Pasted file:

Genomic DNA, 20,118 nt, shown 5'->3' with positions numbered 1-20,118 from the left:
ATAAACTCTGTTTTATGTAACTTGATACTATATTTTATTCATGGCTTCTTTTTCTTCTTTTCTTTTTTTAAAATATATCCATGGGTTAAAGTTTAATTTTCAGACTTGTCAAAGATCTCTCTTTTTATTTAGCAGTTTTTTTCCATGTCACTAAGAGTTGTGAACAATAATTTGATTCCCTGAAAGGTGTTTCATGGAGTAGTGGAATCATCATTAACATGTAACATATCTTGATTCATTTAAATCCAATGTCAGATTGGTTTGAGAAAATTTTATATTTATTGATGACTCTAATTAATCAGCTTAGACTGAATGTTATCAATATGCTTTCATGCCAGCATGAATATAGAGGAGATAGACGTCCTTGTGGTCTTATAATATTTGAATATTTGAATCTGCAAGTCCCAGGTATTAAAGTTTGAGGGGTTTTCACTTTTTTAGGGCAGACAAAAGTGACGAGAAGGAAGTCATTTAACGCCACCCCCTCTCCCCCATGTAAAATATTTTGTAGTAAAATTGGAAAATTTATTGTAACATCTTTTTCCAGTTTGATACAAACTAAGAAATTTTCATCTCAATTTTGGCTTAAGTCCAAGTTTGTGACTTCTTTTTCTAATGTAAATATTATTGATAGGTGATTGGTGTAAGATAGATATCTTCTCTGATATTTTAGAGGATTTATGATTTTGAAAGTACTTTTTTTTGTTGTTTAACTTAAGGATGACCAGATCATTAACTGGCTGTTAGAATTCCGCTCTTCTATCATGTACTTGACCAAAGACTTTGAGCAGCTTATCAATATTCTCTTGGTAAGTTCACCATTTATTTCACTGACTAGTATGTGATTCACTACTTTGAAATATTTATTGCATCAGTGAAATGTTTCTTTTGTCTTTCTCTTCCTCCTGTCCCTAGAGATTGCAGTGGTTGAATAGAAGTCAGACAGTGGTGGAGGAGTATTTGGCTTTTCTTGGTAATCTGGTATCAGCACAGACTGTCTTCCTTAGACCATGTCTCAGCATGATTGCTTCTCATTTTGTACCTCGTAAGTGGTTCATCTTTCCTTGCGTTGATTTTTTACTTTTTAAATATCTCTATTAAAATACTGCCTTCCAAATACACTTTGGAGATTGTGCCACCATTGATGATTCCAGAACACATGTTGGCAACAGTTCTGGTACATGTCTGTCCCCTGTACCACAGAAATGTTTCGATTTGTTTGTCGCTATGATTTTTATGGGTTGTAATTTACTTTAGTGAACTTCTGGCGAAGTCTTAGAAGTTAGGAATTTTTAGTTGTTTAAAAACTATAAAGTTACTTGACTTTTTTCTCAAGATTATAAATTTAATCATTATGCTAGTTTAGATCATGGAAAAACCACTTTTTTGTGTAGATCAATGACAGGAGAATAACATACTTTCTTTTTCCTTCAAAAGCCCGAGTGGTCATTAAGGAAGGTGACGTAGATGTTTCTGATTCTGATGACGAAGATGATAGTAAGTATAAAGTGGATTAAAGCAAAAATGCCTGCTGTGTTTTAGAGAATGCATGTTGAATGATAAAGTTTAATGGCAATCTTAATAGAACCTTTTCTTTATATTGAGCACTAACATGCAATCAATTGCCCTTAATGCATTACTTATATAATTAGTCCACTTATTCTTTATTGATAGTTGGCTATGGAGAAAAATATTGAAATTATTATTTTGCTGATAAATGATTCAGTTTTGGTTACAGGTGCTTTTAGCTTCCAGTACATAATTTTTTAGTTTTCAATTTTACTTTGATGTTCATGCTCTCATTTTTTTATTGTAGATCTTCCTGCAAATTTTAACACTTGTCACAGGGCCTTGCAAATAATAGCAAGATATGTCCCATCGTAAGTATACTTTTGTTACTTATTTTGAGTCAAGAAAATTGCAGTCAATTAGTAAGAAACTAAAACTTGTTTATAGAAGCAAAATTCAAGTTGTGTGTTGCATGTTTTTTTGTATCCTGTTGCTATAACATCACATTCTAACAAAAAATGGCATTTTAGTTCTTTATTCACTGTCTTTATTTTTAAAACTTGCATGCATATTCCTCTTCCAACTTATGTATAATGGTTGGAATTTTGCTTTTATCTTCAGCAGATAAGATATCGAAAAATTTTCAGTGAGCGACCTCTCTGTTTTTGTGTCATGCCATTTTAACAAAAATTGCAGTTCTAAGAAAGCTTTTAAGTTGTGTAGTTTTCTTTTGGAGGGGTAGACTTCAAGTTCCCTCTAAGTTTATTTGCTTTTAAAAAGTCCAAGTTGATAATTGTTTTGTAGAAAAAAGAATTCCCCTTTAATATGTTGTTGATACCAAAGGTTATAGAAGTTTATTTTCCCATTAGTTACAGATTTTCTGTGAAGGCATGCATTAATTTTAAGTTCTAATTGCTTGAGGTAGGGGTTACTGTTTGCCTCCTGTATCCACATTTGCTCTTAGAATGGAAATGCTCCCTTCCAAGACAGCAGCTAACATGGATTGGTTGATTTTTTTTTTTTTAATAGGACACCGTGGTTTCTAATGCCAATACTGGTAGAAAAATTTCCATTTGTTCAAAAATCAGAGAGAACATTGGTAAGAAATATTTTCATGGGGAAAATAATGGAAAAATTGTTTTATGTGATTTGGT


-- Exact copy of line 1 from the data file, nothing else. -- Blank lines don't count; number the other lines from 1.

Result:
Genomic DNA, 20,118 nt, shown 5'->3' with positions numbered 1-20,118 from the left: